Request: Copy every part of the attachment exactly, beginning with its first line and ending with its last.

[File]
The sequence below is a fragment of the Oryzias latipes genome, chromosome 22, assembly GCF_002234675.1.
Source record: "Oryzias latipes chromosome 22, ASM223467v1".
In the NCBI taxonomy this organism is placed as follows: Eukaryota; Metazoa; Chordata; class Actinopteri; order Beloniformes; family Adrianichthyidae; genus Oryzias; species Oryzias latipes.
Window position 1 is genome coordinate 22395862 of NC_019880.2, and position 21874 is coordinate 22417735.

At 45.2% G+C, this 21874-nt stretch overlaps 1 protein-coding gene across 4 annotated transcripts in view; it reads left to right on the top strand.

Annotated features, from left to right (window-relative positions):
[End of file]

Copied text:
The sequence below is a fragment of the Oryzias latipes genome, chromosome 22, assembly GCF_002234675.1.
Source record: "Oryzias latipes chromosome 22, ASM223467v1".
In the NCBI taxonomy this organism is placed as follows: Eukaryota; Metazoa; Chordata; class Actinopteri; order Beloniformes; family Adrianichthyidae; genus Oryzias; species Oryzias latipes.
Window position 1 is genome coordinate 22395862 of NC_019880.2, and position 21874 is coordinate 22417735.

At 45.2% G+C, this 21874-nt stretch overlaps 1 protein-coding gene across 4 annotated transcripts in view; it reads left to right on the top strand.

Annotated features, from left to right (window-relative positions):